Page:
Why Data Destruction Matters during IT Asset Disposition
When it comes it IT asset disposition, one often forgot consideration is the importance of keeping data from falling into the wrong hands, i.e. proper data destruction. It is well-known news that was recently hammered in by a giant study by Kroll Ontrack in conjunction with Blancco Technology Group that spanned several countries.
According to the research, a staggering 48 percent of used drives procured from big online resellers such as eBay, Amazon, and Gazelle still contain data that has been left behind by previous owners.
The study also included refurbished mobile devices which found 35 percent of these devices to contain residual data, with two containing so much information that the researchers were able to trace their previous users without breaking a sweat. Actually, thousands of text messages, emails, instant messages, photos, and videos were pulled from the secondhand mobile devices.
Why Data Deletion is a Futile Attempt
Many individual consumers and commercial IT departments tend to have this misinformed notion that deleting data from hard drives and smart device storage is an effective cleaning method. But it is wrong. Deleting files from a computer or mobile device by simply hitting the Delete function does not permanently do away with it. Not only is it ineffective and unreliable, it also goes against regulatory standards. Not to mention costly when sensitive data happens to land in the custody of malicious hands.
You may think this is something to expect from the average technology user and that big companies or even governments would be wiser. Not quite.
A good example was unearthed not too long ago when state agencies were undergoing an audit. Twelve U.S. state agencies were discovered to be employing inadequate data destruction methods during their asset disposition efforts. Some of the data that was recovered spanned from driving licenses to tax information to information about programs for people with mental conditions, and more. We are talking state agencies here.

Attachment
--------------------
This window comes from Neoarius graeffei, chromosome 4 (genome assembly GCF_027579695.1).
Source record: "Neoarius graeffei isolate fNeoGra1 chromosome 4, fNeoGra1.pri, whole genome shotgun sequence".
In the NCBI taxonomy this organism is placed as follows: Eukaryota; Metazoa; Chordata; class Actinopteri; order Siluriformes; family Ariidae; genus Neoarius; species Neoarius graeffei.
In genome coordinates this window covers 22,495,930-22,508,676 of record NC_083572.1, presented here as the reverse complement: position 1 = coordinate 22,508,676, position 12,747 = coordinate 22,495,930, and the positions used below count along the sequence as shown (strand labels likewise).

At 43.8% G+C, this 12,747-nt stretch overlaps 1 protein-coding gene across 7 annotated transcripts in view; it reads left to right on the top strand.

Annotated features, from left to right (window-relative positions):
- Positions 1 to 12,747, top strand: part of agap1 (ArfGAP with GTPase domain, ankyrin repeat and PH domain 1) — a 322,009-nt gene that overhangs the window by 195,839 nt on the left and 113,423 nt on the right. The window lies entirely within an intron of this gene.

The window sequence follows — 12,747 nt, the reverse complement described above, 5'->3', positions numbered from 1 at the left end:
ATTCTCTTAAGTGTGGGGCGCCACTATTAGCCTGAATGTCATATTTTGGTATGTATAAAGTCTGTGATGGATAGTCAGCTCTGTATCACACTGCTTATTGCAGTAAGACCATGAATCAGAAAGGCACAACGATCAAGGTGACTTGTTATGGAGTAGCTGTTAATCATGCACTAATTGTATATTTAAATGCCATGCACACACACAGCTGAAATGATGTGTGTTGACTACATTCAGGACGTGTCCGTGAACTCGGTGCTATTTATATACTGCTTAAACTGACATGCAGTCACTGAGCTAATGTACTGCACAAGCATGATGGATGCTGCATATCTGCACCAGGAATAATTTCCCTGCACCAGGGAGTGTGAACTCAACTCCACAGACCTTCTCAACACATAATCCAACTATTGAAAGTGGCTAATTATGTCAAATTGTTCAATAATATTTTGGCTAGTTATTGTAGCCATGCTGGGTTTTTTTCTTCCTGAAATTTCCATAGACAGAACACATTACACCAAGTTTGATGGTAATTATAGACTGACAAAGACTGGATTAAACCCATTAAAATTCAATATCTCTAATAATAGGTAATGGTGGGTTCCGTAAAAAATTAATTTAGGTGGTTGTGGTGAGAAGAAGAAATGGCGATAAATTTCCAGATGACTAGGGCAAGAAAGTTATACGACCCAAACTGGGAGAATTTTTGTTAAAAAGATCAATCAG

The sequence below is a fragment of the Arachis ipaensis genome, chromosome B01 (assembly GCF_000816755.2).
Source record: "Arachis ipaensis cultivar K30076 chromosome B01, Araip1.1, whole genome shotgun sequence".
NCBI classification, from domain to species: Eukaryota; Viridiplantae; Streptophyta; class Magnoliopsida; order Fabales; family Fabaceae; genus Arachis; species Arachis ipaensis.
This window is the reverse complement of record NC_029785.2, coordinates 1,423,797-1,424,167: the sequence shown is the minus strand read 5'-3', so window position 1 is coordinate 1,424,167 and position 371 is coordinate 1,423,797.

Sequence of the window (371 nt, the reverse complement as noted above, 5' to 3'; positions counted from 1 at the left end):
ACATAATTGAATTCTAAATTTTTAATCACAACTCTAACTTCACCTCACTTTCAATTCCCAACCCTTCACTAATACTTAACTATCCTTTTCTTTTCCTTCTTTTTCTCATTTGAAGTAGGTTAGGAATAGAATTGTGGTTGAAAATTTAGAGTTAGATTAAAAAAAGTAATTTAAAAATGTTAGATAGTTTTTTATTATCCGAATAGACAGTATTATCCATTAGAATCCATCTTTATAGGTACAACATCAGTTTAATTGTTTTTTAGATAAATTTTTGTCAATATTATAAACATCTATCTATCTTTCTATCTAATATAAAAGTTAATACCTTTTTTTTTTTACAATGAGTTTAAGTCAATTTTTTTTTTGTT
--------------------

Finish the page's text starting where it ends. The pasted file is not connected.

The thing is, every electronic device user needs to understand that deleting data manually doesn’t permanently erase it from the device. So is logging out of a mobile app – the username-password combination can still be retrieved. Anyone with the right tools and ability can still recover the data.
This is a point that shouldn’t be lost on anyone when they are doing IT asset liquidation.
Protecting your Data
One of the most reliable ways you can make your data unrecoverable from a drive or device is through data sanitization. It employs advanced software that completely overwrites the data, making sure it can never be recovered, even through forensics.
While many will argue they don’t have so much sensitive information stored to go to these lengths, there are those who cannot afford to expose sensitive information when dealing with excess inventory. Examples include businesses (SMEs, companies, organizations) government bodies such as the aforementioned state agencies, among others. The small-time user with nothing to lose can be forgiven for undermining the importance of data destruction. But even then, anyone who relies heavily on technology to run certain aspects of their life such as credit card payments needs to be extra cautious.
For businesses, the best way to guarantee better sleep at night is probably choosing a recognized recovery solutions vendor to do the data cleaning on their behalf. Only the data will be lost, leaving the drive intact so that it can be safely reused, remarketed, or donated without the niggling notion that sensitive residual data could be recovered.
You never know who ends up with your equipment.